The Black Sox Scandal: Baseball’s Saddest Day
For baseball fans the “Black Sox Scandal” is something you likely know about. The “Black Sox” scandal took place in the year 1919 when the White Sox were paid by gamblers and various crime mobsters to throw the 1919 World Series.
Baseball is a sport where the players were often paid off when they became disgruntled and angry about the game, the team, or their overall position therein. For the most part, this type of pay off was overlooked under the assumption that one player being paid off was not enough to alter or change the overall outcome of the game. The overall scheme for the “Black Sox” scandal was not a large scale plan that spanned weeks as some might have assumed.
The actual plan only started to take form in the few weeks before the series started. The plan was put into motion and major steps were taken when it became apparent that the White Sox would be the team to play against the Cincinnati Reds in the World Series. A prominent gambler by the name of Joseph “Sport” Sullivan met with the first baseman for the White Sox, C. Arnold “Chick” Gandil. Gandil would later state that he was not all that sure that the scheme would ultimately work but he agreed and began to recruit some of his fellow players. What was the reward for their part in the plot? The palyers would get $100,000 if they threw the Series.
The money was to be split between all the players that took place in the plot. Gandil worked to recruit some fellow players and landed the help of Oscar “Happy” Flesch, the outfielder, Charles “Swede” Risberg, the shortstop, and two pitchers by the name of Eddie Cicotte and Claud “Lefty” Williams. There was another, Buck Weaver, that was part of the scheme to start with but he pulled out before it was put into play. Fred McMullin, an infielder, overheard the plot and wanted in and the White Sox power hitter “Shoeless” Joe Jackson was also part of the plot.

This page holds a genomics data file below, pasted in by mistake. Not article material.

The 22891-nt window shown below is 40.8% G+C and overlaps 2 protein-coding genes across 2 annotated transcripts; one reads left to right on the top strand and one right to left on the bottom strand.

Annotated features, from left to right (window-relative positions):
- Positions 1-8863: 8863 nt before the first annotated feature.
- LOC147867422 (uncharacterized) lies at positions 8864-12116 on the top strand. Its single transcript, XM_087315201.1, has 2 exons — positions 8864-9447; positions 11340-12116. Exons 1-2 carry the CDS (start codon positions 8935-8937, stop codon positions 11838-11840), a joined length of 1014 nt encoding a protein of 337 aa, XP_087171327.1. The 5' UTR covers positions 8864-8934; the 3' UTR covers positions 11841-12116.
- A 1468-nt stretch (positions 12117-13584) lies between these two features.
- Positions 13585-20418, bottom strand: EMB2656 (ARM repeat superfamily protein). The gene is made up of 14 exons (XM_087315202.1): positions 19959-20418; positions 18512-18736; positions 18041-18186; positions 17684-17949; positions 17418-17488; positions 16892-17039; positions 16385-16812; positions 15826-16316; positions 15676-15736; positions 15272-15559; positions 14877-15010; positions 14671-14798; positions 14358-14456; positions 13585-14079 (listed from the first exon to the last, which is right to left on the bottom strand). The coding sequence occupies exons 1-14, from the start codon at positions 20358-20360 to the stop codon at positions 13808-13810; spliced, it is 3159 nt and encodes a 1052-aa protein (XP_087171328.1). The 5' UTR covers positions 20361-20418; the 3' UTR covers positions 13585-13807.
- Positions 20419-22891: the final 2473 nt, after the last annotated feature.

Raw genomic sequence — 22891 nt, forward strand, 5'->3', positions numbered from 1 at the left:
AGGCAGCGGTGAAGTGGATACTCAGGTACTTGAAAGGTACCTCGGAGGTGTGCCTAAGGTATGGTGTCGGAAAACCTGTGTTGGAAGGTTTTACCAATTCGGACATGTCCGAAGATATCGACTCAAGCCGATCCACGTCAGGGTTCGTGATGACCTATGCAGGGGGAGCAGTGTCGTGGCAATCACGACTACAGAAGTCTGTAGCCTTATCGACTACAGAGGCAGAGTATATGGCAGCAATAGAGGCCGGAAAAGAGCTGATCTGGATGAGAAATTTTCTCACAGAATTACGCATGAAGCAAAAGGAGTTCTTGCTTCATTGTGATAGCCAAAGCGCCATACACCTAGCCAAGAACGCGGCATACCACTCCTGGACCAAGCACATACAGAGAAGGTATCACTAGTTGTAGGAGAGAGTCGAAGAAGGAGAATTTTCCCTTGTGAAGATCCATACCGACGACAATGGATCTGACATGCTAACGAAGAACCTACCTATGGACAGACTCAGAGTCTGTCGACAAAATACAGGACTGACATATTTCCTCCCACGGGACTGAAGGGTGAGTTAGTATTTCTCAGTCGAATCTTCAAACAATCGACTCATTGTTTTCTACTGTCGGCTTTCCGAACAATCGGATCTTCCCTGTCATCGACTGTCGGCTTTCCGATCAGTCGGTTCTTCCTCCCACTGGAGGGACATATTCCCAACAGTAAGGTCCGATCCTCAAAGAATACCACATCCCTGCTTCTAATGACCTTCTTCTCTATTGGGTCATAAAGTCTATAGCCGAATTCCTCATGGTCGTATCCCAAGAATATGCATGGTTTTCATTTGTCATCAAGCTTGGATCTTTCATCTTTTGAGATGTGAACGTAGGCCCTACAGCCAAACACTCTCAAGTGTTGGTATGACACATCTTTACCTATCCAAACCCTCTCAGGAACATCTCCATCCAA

Securing the Loot
Sullivan had to scramble to get the $100,000 together by the time that the game was to take place so he contacted some of his fellow mob members, Abe Attell, Sleep Bill Burns, and Bill Maharg. The group sold whatever they had in order to get the money together. They even contacted New York mob leader Arnold Rothstein to see if he could help get the money together.
Suspicions were arisen when big time gamblers started to bet on the Cincinnati Reds rather than the predicted favorite and supposed winners, the White Sox. The bets kept pouring in until the start of the game when rumors began to circulate that the White Sox were being paid to lose. The World Series began on October 1 and the White Sox lost the Game 9-1 in game 1. They also lost game 2 with a score of 4-2. By game two the group had not seen any of the promised bribe money and they began to get suspicious. By game five the White Sox called off the fix and won the next two games making the mobsters furious.
After the Reds won the World Series an investigation was leveled against gambler Bill Maharg for fixing another game and he began to talk about the fix. The players that were involved in the fix were then called forward to testify and gained the nickname, the Black Sox. The players went to trial and they were found not guilty but were all eventually banned from the game.
Though this is a shameful smudge on the history of professional baseball, this is surely not the only time sports betting has taken place, just one of the only times that players have been caught red handed.